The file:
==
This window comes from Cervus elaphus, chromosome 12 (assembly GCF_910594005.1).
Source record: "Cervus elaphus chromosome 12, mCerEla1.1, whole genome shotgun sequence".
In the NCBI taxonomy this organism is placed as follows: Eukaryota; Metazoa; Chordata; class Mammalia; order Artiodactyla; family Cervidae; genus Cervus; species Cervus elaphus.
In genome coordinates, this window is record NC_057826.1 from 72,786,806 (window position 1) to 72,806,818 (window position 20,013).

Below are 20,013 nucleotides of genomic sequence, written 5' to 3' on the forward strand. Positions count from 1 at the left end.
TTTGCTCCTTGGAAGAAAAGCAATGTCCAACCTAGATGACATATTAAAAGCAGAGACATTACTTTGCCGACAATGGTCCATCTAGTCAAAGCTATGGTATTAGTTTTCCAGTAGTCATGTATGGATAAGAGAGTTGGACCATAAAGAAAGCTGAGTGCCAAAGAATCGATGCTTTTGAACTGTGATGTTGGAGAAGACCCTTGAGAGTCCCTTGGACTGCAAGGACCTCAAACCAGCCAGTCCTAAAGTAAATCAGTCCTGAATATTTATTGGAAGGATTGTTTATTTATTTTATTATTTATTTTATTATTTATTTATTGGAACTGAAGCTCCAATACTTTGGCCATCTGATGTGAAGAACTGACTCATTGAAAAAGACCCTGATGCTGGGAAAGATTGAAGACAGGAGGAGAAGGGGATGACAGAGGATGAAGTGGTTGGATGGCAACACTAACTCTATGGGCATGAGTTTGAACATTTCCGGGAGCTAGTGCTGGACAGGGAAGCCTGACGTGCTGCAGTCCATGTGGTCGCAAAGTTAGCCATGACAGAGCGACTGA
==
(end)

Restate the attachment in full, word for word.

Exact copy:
This window comes from Cervus elaphus, chromosome 12 (assembly GCF_910594005.1).
Source record: "Cervus elaphus chromosome 12, mCerEla1.1, whole genome shotgun sequence".
In the NCBI taxonomy this organism is placed as follows: Eukaryota; Metazoa; Chordata; class Mammalia; order Artiodactyla; family Cervidae; genus Cervus; species Cervus elaphus.
In genome coordinates, this window is record NC_057826.1 from 72,786,806 (window position 1) to 72,806,818 (window position 20,013).

Below are 20,013 nucleotides of genomic sequence, written 5' to 3' on the forward strand. Positions count from 1 at the left end.
TTTGCTCCTTGGAAGAAAAGCAATGTCCAACCTAGATGACATATTAAAAGCAGAGACATTACTTTGCCGACAATGGTCCATCTAGTCAAAGCTATGGTATTAGTTTTCCAGTAGTCATGTATGGATAAGAGAGTTGGACCATAAAGAAAGCTGAGTGCCAAAGAATCGATGCTTTTGAACTGTGATGTTGGAGAAGACCCTTGAGAGTCCCTTGGACTGCAAGGACCTCAAACCAGCCAGTCCTAAAGTAAATCAGTCCTGAATATTTATTGGAAGGATTGTTTATTTATTTTATTATTTATTTTATTATTTATTTATTGGAACTGAAGCTCCAATACTTTGGCCATCTGATGTGAAGAACTGACTCATTGAAAAAGACCCTGATGCTGGGAAAGATTGAAGACAGGAGGAGAAGGGGATGACAGAGGATGAAGTGGTTGGATGGCAACACTAACTCTATGGGCATGAGTTTGAACATTTCCGGGAGCTAGTGCTGGACAGGGAAGCCTGACGTGCTGCAGTCCATGTGGTCGCAAAGTTAGCCATGACAGAGCGACTGA